Plastics Training: November 2011 Archives

I recently received a request from a social-networking site to discuss the complications companies encounter in locating well-rounded employees. In this post, I want to address the underlying problem, which is the lack of comprehensive training for production employees.

My Thoughts
The most effective training systems provide the employees with (1) the information and skills to work and make effective decisions in their job and (2) prepare them for new challenges and advancement opportunities.

Regarding the first goal, the employees needs to know more that what is 'necessary' to do their job. For example, teaching the employee the basic steps in a die change is not effective long-term training. An effective die setter should have a fundamental understanding of many aspects including general safety, job-specific safety, tooling, machinery, processing, and the basic economics involved. Without this strong background, they lack the full knowledge and appreciation to bring true value to the company. Such a trained employee may be very helpful in identifying more efficient procedures, evaluating newer technologies, developing new solutions, and troubleshooting complications when they arise.

Additional Thoughts
It has been said that your workforce is your most valuable asset, yet this is only true when your employees are treated as more than simple robots. Robots who perform specific functions can be easily replaced... competent and capable employees, on the other hand, will help your company improve, grow, expand, and take on new challenges.


I received this follow-up question regarding the processing of PVC...

I would like to know if it is safe to mold parts in PVC and acetal in presses that are next to each other?

My Response
It should be safe to process, but it is critical that you vent the fumes from both machines to prevent corrosion of your equipment. You should also take the time to educate your employees on the dangers of combining these materials.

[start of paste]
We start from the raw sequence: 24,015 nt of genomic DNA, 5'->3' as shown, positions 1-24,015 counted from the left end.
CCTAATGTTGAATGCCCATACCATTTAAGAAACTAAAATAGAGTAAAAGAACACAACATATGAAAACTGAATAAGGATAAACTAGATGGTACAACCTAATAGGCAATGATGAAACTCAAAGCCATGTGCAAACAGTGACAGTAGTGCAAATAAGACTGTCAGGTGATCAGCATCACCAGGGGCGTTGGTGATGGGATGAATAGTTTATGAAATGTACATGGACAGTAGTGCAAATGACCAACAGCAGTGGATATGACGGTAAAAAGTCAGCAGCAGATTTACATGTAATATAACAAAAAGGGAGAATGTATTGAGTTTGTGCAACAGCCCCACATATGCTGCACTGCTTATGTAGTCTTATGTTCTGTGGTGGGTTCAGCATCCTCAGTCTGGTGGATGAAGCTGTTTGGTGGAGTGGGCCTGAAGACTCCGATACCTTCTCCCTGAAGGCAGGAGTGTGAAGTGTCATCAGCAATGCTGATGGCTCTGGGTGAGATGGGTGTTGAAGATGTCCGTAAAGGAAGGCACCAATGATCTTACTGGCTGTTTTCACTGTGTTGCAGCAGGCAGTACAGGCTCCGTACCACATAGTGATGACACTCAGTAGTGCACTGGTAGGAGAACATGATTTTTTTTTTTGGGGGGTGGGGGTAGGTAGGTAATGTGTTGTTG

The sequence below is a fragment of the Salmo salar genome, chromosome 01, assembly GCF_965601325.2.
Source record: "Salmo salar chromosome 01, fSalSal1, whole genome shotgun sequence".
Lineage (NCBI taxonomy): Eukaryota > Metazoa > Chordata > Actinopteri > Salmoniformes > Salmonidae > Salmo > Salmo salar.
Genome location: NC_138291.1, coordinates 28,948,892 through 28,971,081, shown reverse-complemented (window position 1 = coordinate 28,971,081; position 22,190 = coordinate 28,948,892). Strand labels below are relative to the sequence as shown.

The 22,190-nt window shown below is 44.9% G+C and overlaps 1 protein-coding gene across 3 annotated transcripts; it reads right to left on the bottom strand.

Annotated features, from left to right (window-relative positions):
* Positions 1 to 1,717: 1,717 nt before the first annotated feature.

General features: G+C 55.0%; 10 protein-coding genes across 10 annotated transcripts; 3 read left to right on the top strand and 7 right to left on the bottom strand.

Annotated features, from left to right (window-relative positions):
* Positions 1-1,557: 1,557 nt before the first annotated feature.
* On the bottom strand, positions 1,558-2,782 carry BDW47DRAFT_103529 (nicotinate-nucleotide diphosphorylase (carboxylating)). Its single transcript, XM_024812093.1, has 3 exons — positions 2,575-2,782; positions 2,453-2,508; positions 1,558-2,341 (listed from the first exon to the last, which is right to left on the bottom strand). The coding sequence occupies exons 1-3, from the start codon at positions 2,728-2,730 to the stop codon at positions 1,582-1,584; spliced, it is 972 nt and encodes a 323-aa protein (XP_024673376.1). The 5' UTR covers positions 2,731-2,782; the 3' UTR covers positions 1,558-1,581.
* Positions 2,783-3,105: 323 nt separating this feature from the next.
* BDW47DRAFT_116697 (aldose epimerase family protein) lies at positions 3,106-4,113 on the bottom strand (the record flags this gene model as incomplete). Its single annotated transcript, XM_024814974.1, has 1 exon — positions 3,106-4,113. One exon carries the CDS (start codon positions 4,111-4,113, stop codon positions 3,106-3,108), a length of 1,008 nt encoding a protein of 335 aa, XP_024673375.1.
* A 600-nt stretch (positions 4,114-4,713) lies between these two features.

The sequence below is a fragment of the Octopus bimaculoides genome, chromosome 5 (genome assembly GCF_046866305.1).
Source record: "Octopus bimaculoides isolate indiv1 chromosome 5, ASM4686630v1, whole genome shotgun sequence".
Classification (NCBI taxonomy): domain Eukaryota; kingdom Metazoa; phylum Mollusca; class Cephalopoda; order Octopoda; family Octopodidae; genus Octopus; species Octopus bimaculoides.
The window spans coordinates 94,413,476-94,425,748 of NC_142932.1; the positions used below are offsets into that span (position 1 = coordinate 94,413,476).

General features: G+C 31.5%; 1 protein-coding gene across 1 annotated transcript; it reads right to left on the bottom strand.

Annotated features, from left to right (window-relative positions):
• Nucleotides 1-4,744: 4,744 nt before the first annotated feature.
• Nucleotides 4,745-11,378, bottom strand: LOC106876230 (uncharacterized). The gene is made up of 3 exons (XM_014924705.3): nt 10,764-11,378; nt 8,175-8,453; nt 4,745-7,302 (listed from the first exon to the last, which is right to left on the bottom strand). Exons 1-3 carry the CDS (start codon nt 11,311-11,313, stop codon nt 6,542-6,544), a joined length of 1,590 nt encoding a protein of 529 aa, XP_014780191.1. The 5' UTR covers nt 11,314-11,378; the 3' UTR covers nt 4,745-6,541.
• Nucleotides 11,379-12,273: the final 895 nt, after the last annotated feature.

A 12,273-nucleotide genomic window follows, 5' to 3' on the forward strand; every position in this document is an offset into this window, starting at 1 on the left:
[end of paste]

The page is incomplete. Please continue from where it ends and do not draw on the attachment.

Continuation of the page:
Additional Thoughts
It is critical that you create a system to prevent any chance of cross contamination. This may be as simple as a color-coded system so that the color of the container matches a panel next to the machine. Personally, I would create a fool-proof system where the container for VC is not compatible with the acetal material delivery system and vice-versa.


Training as a Resource...

Andy Routsis
Vote 0 Votes
Recently I was at a customer site and they had many older training materials sitting the the training room unused...

We plan on keeping all these materials here as before so they can be used as a resource while people use your training.

My Response
Training materials are only useful when they are incorporated into the overall training plan. As a rule, employees will not open a book or take training unless they are directed to do so. They are typically too busy to just sit down and read books or take training unless it is requested of them. Believe it or not, if the training is captivating, relevant, and self paced, employees will be very interested in taking training when asked to do so.

Additional Thoughts
It is better to fill your training room with instructional aids such as part prints, sample defects, and work instructions.


About this Archive

This page is an archive of entries in the Plastics Training category from November 2011.

Plastics Training: October 2011 is the previous archive.

Plastics Training: December 2011 is the next archive.

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